Haiti in the Weeks that Followed

Traveling this past week in Haiti was a remarkable experience and probably one of the toughest trips I have ever made in my travels.  Haiti was filled with an array of raw emotions for all on our team and when we returned to the states, everyone asked; “What was it like?”  At first, I did not know how to reply, I stumbled for words looking for the right responses and in some cases holding back the tears.  There would be times you would be so overwhelmed by the desperation and the next moment you would witness some of the greatest acts of kindness.

The children in the streets, the rubble, the tent cities, the sounds, the stench, just as the media had displayed  images to the world, it’s all there.  Even two months after the quake, there is very little change.  The smell is almost overwhelming, the sites and the sounds are in full force.  The devastation is almost incomprehensible when you are standing in the middle of a rubble filled street.  Your mind trying to process the reality and the experiences as the world is in full motion around you.  It’s overwhelming to say the least.

All I knew to do was pick up the camera and begin to do my job.  Begin to capture life in Haiti as a country tries to reclaim itself.  There were times I know I had an award winning shot within the scope of my lens but lowered my camera out of respect or just to see what was around me and before me.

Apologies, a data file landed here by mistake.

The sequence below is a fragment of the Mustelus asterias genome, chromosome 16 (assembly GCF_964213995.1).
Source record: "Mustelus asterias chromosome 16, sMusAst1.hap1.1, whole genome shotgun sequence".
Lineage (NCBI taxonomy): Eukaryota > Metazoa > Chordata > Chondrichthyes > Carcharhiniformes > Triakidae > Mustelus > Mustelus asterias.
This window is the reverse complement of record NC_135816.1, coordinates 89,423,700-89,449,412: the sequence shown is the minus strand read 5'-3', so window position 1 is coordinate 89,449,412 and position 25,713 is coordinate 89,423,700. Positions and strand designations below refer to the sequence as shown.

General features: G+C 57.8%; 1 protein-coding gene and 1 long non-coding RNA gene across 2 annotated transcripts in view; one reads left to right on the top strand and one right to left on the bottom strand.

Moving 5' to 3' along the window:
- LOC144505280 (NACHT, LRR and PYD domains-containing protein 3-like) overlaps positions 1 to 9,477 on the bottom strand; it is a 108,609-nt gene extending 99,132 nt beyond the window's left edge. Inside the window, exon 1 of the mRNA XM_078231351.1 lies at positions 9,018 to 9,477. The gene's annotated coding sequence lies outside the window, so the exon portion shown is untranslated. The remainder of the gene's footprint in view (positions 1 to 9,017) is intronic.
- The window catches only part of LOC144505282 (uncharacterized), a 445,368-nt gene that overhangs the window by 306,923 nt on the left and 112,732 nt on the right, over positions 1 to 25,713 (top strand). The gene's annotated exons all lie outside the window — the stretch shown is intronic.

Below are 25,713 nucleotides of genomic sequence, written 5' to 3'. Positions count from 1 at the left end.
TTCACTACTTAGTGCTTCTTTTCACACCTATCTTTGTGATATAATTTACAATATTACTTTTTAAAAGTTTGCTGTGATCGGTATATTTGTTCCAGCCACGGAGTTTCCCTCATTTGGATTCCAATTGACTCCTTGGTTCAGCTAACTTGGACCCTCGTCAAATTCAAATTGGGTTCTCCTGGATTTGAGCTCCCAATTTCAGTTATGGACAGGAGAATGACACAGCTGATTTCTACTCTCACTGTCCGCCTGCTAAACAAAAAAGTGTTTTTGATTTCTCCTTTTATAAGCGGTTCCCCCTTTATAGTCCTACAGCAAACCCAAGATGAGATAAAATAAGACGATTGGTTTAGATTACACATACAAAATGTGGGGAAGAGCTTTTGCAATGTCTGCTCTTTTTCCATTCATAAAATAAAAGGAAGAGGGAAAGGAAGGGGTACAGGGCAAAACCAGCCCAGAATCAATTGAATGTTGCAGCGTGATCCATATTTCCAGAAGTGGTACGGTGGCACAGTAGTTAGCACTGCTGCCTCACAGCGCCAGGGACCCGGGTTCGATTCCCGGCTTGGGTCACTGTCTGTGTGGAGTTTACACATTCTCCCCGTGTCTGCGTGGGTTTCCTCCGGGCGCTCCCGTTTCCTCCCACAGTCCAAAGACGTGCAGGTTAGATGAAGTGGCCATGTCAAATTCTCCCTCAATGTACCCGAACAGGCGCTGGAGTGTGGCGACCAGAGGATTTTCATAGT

There are so many remarkable stories to be told, so many extraordinary people we met.  Our team was able to get food to 100 families, in a tent city of 10,000.  A tiny contribution to a vast need, but to those families that day we helped make a difference and for at least a few days, “grangou” would not be a word they would need to use.  For today,  they would eat.

It’s those moments when you hand a bag of food to a person you have never met before and the expressions on their face, the tears that roll down their cheeks, the smile.  Those are the moments when there are no language barriers.  A simple act of kindness, a gesture of good will.

And sometimes, I still wonder who received the greatest gift that day.

There are things we witnessed, we saw, we experienced that I promise you there are no words for.  The children in the orphanage, their needs, their futures.  What does it hold?  How many  more kids have to become the lost children roaming the streets of Haiti or are forced to become restavecs.  How many more weeks or months have to pass before the world realizes the emergency in Haiti has only just begun?  There are so many questions that remain, so much work that still has to be done.  As we ask these questions, we ask what next?

But as I stood among the tents, amidst the muck, walked down the allies and stumbled over rubble, there was one common event that continued to be found throughout the makeshift tent cities we passed.  It is the people. Simply the people.  For everyday the sunrises they sing as they praise God.  For every night the sunsets, they sing and praise God.  How remarkable!  When your standing among devastation, destruction and death, now for nearly 60 days, and each morning they still sing.  They still praise God.

Profile photo of Christy Prosser

Christy Prosser

Adventurer and Photojournalist exploring our world and capturing life as it unfolds along the way through photography.

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